Music graduates often go on to pursue highly successful careers with employers including: City of London Sinfonia, CBSO, Purcell School, the Royal Academy of Music, local government, schools, colleges and universities. Many have taken management jobs in orchestras, music venues and other arts and performance organisations, with specific job titles including Accompanist Composer, International Events Manager, Lecturer Music Teacher, Orchestra Administrator, Trainee Orchestra Manager, Performance Music Assistant, Piano Teacher and Professional Musician. Some also decide to pursue graduate study in music and other fields.

The University of Birmingham's music graduates are very successful after graduation. 95% of our Music graduates go into work or study within six months of graduation. This is well above the national average.

Famous former Music students of University of Birmingham include:

  • Natasha Marsh, BA Music and Drama, 1996 - highly regarded and well-known operatic soprano
  • Gabriel Prokofiev, BMus Music, 1997 - well-known composer and DJ with works performed at the Proms (Sergei was his grandfather)
  • David Murray, BMus Music, 1975 and 2012 Honorary Graduate - Director of the BBC National Orchestra and Chorus of Wales

Whether you have a clear idea of where your future aspirations lie or want to consider the broad range of opportunities available once you have a Birmingham degree, our Careers Network can help you achieve your goal. This is a unique careers guidance service tailored to your academic subject area, offering a specialised team who can give you expert advice. This includes individual careers advice and events to give you insight into the professions and employers of interest to arts graduates, and access to internships (including some at summer music festivals) and job vacancies.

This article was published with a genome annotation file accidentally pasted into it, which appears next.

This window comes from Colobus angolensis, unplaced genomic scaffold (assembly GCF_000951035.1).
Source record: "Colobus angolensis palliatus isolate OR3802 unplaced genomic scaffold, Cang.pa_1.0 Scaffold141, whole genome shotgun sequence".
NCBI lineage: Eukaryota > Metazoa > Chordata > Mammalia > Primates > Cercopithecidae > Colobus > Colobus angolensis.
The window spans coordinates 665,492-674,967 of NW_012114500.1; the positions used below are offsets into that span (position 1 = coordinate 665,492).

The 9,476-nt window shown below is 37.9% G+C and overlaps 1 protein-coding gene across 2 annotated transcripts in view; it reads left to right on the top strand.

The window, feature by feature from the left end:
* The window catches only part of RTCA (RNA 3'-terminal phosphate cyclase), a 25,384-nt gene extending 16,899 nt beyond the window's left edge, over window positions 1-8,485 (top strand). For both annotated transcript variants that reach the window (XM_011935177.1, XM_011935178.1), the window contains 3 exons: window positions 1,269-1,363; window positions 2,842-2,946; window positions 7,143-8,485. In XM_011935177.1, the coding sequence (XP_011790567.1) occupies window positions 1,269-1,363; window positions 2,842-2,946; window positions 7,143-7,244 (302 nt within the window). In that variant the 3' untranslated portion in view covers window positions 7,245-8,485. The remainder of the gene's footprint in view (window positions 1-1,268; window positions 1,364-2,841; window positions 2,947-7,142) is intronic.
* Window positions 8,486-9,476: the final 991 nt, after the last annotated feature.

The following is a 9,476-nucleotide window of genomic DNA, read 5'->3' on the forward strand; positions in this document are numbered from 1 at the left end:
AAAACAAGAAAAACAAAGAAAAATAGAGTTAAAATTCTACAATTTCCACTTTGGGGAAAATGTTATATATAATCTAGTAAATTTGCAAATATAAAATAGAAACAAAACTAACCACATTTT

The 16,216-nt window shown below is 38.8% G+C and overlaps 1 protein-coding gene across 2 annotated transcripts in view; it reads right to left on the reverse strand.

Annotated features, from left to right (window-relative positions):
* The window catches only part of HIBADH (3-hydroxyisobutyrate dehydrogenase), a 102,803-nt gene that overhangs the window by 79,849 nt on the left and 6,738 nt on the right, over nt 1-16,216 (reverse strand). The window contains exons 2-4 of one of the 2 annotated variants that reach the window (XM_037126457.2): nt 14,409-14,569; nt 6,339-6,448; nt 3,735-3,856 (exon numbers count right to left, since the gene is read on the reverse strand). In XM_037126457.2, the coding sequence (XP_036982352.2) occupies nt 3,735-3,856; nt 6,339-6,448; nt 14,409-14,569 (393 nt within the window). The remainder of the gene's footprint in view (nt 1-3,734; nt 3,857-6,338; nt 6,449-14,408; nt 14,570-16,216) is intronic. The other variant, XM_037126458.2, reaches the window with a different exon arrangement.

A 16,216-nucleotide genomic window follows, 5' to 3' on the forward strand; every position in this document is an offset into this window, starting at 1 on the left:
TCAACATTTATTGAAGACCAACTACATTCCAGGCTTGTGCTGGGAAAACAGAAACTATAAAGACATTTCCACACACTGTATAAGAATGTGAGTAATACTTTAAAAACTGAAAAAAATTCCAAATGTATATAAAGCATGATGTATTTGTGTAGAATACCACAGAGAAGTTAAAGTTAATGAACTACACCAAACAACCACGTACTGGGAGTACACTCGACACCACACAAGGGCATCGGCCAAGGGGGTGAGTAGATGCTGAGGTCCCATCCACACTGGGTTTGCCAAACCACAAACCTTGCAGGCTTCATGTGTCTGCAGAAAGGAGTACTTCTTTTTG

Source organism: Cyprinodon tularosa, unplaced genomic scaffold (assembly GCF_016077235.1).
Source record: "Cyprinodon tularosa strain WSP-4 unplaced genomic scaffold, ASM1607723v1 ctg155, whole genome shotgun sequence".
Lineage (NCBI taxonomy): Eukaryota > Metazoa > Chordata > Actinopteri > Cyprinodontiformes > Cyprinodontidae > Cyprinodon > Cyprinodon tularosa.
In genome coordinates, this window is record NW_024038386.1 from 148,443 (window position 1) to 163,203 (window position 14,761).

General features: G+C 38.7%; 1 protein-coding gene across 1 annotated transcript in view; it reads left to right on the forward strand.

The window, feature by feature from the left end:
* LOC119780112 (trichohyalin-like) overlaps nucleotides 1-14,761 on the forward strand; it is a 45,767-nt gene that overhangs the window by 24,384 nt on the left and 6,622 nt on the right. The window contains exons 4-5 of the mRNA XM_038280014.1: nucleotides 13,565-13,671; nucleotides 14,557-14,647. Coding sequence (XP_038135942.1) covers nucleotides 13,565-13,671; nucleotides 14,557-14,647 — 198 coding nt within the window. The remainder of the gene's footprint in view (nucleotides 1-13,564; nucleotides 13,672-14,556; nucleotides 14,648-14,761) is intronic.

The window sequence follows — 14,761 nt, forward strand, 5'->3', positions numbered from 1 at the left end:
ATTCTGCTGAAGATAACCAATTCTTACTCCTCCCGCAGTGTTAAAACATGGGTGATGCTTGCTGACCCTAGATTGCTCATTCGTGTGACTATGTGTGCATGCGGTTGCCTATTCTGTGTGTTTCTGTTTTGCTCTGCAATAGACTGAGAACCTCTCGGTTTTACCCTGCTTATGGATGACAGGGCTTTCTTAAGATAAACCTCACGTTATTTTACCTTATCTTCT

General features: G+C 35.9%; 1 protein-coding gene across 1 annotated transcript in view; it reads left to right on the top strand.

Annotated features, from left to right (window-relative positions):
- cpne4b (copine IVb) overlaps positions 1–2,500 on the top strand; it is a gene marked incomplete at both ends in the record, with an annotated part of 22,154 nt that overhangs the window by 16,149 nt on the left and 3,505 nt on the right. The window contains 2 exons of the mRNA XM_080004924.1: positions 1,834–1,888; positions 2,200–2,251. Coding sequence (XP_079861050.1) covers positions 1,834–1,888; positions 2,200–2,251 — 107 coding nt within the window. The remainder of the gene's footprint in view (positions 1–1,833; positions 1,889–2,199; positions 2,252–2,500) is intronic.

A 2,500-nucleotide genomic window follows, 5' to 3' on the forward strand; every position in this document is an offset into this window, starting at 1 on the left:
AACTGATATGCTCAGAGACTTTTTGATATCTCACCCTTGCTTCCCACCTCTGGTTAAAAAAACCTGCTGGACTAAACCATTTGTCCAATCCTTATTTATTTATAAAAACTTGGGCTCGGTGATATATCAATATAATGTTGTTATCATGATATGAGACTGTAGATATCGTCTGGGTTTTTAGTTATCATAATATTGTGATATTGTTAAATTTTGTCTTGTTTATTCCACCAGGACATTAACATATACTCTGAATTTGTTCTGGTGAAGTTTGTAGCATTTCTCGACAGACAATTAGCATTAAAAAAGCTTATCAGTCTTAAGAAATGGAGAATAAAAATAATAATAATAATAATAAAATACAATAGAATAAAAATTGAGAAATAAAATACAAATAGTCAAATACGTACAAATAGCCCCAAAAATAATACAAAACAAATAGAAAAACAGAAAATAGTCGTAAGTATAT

Extra-curricular activities

To enhance your career prospects even further, you will need to think about engaging in some extra-curricular activities while you're at university to broaden your skills and your network of contacts. This can include the many societies at the Guild of Students and also the many voluntary opportunities offered with local arts organisations. Our employer-endorsed award-winning Personal Skills Award (PSA) recognises your extra-curricular activities, and provides an accredited employability programme designed to improve your career prospects.